Wednesday, 20 December 2017

Christian Men, You Are Not Entitled To Respect!

Recently, I wrote to the head of a christian organisation raising my concerns over an incident that had taken place within that institution. One week later, my email had not even been acknowledged, let alone answered.

My husband then sent an email through to the same person, addressing the same concerns. A little over two hours later, a response had been sent which, while it mentioned my email, was addressed solely to my husband.

I consider that behaviour to be extremely ill-mannered... and not a little cowardly. And, to be completely frank, I am utterly sick of coming up against christian men who think they can behave like complete jerks, and then demand respect based on nothing but their anatomy!

Because this is not the first time I have experienced that sort of behaviour from christian men. A number of males involved with my ex-church acted like this, as did my previous employer, who loudly (and proudly) asserted he ran a 'christian business'.

All these men made it abundantly clear that they expected to be treated with respect by me. In fact, some of them have been quite outspoken about my apparent lack of respect! (And yet it seems that not one of them have felt any need to respect me.)

So I thought perhaps it might be helpful if I explained a few things:

If you bully me, patronise me, or wilfully ignore me, I will not respect you.

If you try to control me, manipulate me or dictate to me, there'll be no respect here.

If you refuse to engage with me, attempt triangulation, or otherwise treat me as some sort of inferior being... zero respect.

And just to avoid any further confusion, let me add: I do not need your permission in order to disagree with you. I do not need your approval to have my own opinion. I am an adult. I am your equal. If you want my respect, you need to earn it!

Friday, 3 November 2017

Sherlock Holmes And The Institutional Church


Last night I watched the 2015 movie, Mr Holmes. It's a beautiful film which recounts the poignant story of the last years of the life of the world-famous (fictional) detective, Sherlock Holmes. At the age of 93, with his memory failing, he is desperately trying to remember the details of his last case. As the story unfolds, we learn that it was this case which caused him to retire from public life, and withdraw from London to settle in a quiet village on the Sussex coast, where he tends the bees in his apiary.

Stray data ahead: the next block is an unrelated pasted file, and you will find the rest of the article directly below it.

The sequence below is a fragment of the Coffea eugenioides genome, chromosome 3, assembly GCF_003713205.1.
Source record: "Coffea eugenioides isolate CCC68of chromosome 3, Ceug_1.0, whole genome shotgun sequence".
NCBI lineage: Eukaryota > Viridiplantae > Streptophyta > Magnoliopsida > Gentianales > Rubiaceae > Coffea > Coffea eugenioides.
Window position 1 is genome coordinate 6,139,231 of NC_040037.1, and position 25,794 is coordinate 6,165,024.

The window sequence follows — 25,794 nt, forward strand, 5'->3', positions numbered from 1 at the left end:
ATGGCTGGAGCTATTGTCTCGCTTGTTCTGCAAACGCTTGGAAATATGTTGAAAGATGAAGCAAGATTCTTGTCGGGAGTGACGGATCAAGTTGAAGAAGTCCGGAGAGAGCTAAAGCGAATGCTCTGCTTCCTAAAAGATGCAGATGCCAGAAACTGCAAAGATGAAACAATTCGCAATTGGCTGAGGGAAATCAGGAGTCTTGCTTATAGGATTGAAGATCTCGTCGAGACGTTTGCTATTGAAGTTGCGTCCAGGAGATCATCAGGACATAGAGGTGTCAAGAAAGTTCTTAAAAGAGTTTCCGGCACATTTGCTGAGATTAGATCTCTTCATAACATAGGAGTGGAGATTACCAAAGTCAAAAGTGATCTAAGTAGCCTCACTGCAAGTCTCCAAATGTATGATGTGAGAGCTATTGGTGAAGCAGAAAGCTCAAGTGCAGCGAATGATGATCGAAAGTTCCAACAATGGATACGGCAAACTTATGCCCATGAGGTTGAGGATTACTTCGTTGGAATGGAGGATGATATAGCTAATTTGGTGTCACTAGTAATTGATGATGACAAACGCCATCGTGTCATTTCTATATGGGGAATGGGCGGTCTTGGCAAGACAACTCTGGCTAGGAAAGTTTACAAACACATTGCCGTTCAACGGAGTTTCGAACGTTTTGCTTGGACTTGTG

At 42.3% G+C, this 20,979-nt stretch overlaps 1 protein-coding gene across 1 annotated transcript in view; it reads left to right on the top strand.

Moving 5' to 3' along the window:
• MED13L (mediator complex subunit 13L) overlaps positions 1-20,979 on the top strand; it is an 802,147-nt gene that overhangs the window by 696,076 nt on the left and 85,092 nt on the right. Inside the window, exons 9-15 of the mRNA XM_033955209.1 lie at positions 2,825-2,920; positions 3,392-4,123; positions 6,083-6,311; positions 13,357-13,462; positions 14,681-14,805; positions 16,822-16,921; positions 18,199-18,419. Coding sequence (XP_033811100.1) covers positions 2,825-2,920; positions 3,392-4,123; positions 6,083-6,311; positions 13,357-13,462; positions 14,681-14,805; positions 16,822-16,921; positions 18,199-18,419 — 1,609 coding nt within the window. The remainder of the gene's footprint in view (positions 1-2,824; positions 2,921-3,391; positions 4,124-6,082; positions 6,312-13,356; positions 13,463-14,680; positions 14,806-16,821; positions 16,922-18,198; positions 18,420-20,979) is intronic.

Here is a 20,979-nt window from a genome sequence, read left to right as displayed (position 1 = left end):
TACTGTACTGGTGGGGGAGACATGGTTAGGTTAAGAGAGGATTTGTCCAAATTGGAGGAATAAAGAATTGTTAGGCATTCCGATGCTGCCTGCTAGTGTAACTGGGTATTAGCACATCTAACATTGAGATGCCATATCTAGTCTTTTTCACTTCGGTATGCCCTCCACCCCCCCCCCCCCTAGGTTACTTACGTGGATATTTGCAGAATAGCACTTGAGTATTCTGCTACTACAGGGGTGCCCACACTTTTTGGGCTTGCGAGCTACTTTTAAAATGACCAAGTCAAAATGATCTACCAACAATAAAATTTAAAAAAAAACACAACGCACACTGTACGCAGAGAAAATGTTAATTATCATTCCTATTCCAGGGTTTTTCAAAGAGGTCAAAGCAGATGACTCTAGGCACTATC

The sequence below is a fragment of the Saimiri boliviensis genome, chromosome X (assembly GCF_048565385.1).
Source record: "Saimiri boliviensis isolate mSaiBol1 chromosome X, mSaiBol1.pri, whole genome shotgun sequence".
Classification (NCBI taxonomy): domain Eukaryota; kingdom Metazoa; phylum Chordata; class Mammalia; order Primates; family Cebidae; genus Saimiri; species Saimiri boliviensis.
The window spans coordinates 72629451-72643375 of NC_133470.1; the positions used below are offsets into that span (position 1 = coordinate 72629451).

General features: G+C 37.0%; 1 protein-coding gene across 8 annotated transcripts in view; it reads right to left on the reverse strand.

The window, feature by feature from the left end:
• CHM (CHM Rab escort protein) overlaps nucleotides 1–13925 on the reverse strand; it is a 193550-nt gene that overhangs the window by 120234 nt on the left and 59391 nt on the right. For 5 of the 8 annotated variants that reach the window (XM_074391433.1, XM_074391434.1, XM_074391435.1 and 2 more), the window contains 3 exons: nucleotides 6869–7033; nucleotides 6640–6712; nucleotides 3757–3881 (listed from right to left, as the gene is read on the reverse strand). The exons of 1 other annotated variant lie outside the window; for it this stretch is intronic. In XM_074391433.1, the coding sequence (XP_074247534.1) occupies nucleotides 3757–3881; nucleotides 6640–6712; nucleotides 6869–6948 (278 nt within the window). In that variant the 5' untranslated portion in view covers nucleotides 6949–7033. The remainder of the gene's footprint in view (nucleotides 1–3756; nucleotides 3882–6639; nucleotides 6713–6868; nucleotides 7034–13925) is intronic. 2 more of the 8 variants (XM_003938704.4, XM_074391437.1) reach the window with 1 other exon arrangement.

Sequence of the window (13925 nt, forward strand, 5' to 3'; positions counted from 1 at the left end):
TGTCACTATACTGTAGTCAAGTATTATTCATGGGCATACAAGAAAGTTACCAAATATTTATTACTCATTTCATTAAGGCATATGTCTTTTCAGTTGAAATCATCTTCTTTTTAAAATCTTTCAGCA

Eventually, it becomes clear that his handling of that final investigation resulted in the suicide of his client's wife, and he is driven to acknowledge that his intellectual genius is not enough for life. For all his amazing powers of observation and his near miraculous deductive reasoning, he lacks compassion - connection with the humanity of the lives around him.

But it is only when he faces the possible loss of his housekeeper's son - a young boy with whom he has formed a deep bond - that his life finally comes into focus for him and he reaches out to another human soul.

As I reflected on the way the film exposed the incapacity of Holmes' emotional life, I saw a parallel with my experience of the institutional church. Where the detective had his intellect and reasoning, the institution had its cold morality and ceaseless performance. Holmes' raison d'ĂȘtre was solving mysteries in life, but he failed to ever experience the mystery of life. The church's driving passion of compliance and rule-keeping was seen as proof of devotion to God, yet it failed to comprehend the mystical, transformation wrought by the Spirit of God.

Both were concerned with a dispassionate observation of human life - the way things presented to the eye - while maintaining a safe distance from the messy reality of the human heart. Both held at bay any danger of intimate connection or the exposure of their own vulnerability.

And in doing so, both have damaged the lives of those around them - sometimes leading to the death, whether physical or metaphorical, of those lives. For Holmes, the crisis leads to an acknowledgement of his 'sins' and failings. He 'confesses' to his housekeeper:
"There was a woman, once. I knew her less than a day. A quarter of an hour's conversation. She needed my help. She needed so desperately to be understood by someone... Me. So, I laid out the particulars of her case as I saw them... To her satisfaction, I thought. I watched her walk away. And within hours she'd ended her life. By identifying the cause of her despair with such clarity, I'd given her carte blanche to do just as she intended. I should've done whatever it took to save her. Lie to her, make up a story. Take her by the hand and hold her as she wept, and said, "Come live with me. "Let us be alone together." But I was fearful. Selfish. She's the reason I came here to my bees, so that I couldn't harm anyone ever again."